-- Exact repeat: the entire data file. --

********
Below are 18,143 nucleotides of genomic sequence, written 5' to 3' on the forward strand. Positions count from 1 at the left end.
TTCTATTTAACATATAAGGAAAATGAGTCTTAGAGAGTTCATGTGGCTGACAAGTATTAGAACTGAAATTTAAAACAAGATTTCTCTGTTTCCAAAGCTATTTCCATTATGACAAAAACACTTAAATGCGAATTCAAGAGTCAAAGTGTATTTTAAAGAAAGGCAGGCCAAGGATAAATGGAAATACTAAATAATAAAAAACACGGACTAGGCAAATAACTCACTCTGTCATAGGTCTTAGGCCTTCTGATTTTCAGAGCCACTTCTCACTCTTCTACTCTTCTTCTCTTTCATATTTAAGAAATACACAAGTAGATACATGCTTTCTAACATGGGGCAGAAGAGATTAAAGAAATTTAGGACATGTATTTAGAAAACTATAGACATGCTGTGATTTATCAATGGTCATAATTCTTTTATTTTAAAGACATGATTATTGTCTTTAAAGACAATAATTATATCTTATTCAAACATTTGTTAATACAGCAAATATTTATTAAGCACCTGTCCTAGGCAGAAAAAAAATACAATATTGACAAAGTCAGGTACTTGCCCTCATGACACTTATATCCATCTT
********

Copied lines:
Below are 18,143 nucleotides of genomic sequence, written 5' to 3' on the forward strand. Positions count from 1 at the left end.
TTCTATTTAACATATAAGGAAAATGAGTCTTAGAGAGTTCATGTGGCTGACAAGTATTAGAACTGAAATTTAAAACAAGATTTCTCTGTTTCCAAAGCTATTTCCATTATGACAAAAACACTTAAATGCGAATTCAAGAGTCAAAGTGTATTTTAAAGAAAGGCAGGCCAAGGATAAATGGAAATACTAAATAATAAAAAACACGGACTAGGCAAATAACTCACTCTGTCATAGGTCTTAGGCCTTCTGATTTTCAGAGCCACTTCTCACTCTTCTACTCTTCTTCTCTTTCATATTTAAGAAATACACAAGTAGATACATGCTTTCTAACATGGGGCAGAAGAGATTAAAGAAATTTAGGACATGTATTTAGAAAACTATAGACATGCTGTGATTTATCAATGGTCATAATTCTTTTATTTTAAAGACATGATTATTGTCTTTAAAGACAATAATTATATCTTATTCAAACATTTGTTAATACAGCAAATATTTATTAAGCACCTGTCCTAGGCAGAAAAAAAATACAATATTGACAAAGTCAGGTACTTGCCCTCATGACACTTATATCCATCTT